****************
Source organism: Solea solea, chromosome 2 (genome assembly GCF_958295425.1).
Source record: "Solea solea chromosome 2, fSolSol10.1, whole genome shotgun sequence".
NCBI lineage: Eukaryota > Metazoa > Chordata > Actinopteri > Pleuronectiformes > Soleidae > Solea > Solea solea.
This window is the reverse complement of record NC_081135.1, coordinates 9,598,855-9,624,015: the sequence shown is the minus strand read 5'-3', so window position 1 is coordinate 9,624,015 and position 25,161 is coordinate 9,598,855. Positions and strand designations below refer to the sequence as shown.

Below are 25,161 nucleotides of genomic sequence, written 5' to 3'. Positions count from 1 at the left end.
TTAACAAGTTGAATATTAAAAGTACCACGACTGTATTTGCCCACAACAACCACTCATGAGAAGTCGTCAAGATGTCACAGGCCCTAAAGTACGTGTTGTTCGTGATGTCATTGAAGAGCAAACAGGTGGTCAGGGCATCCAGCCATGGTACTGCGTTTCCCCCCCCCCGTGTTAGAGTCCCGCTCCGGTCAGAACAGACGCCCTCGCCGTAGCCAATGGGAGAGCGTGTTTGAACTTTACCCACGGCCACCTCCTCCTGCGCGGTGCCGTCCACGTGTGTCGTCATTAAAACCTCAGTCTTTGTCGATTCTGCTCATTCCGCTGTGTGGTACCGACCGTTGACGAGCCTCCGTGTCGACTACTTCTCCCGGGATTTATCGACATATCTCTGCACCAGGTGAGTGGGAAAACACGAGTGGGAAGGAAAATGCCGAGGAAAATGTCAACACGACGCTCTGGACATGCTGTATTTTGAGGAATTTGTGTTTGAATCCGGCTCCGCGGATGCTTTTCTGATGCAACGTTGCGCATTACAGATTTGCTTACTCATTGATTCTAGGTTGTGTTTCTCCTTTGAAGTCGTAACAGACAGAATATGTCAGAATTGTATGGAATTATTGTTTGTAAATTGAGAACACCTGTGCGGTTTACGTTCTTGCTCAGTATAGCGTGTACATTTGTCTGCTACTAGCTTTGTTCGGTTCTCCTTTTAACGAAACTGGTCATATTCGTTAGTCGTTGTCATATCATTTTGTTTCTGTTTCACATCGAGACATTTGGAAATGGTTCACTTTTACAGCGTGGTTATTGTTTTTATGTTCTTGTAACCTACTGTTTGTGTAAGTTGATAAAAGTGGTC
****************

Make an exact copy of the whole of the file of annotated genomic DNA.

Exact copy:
Source organism: Solea solea, chromosome 2 (genome assembly GCF_958295425.1).
Source record: "Solea solea chromosome 2, fSolSol10.1, whole genome shotgun sequence".
NCBI lineage: Eukaryota > Metazoa > Chordata > Actinopteri > Pleuronectiformes > Soleidae > Solea > Solea solea.
This window is the reverse complement of record NC_081135.1, coordinates 9,598,855-9,624,015: the sequence shown is the minus strand read 5'-3', so window position 1 is coordinate 9,624,015 and position 25,161 is coordinate 9,598,855. Positions and strand designations below refer to the sequence as shown.

Below are 25,161 nucleotides of genomic sequence, written 5' to 3'. Positions count from 1 at the left end.
TTAACAAGTTGAATATTAAAAGTACCACGACTGTATTTGCCCACAACAACCACTCATGAGAAGTCGTCAAGATGTCACAGGCCCTAAAGTACGTGTTGTTCGTGATGTCATTGAAGAGCAAACAGGTGGTCAGGGCATCCAGCCATGGTACTGCGTTTCCCCCCCCCCGTGTTAGAGTCCCGCTCCGGTCAGAACAGACGCCCTCGCCGTAGCCAATGGGAGAGCGTGTTTGAACTTTACCCACGGCCACCTCCTCCTGCGCGGTGCCGTCCACGTGTGTCGTCATTAAAACCTCAGTCTTTGTCGATTCTGCTCATTCCGCTGTGTGGTACCGACCGTTGACGAGCCTCCGTGTCGACTACTTCTCCCGGGATTTATCGACATATCTCTGCACCAGGTGAGTGGGAAAACACGAGTGGGAAGGAAAATGCCGAGGAAAATGTCAACACGACGCTCTGGACATGCTGTATTTTGAGGAATTTGTGTTTGAATCCGGCTCCGCGGATGCTTTTCTGATGCAACGTTGCGCATTACAGATTTGCTTACTCATTGATTCTAGGTTGTGTTTCTCCTTTGAAGTCGTAACAGACAGAATATGTCAGAATTGTATGGAATTATTGTTTGTAAATTGAGAACACCTGTGCGGTTTACGTTCTTGCTCAGTATAGCGTGTACATTTGTCTGCTACTAGCTTTGTTCGGTTCTCCTTTTAACGAAACTGGTCATATTCGTTAGTCGTTGTCATATCATTTTGTTTCTGTTTCACATCGAGACATTTGGAAATGGTTCACTTTTACAGCGTGGTTATTGTTTTTATGTTCTTGTAACCTACTGTTTGTGTAAGTTGATAAAAGTGGTC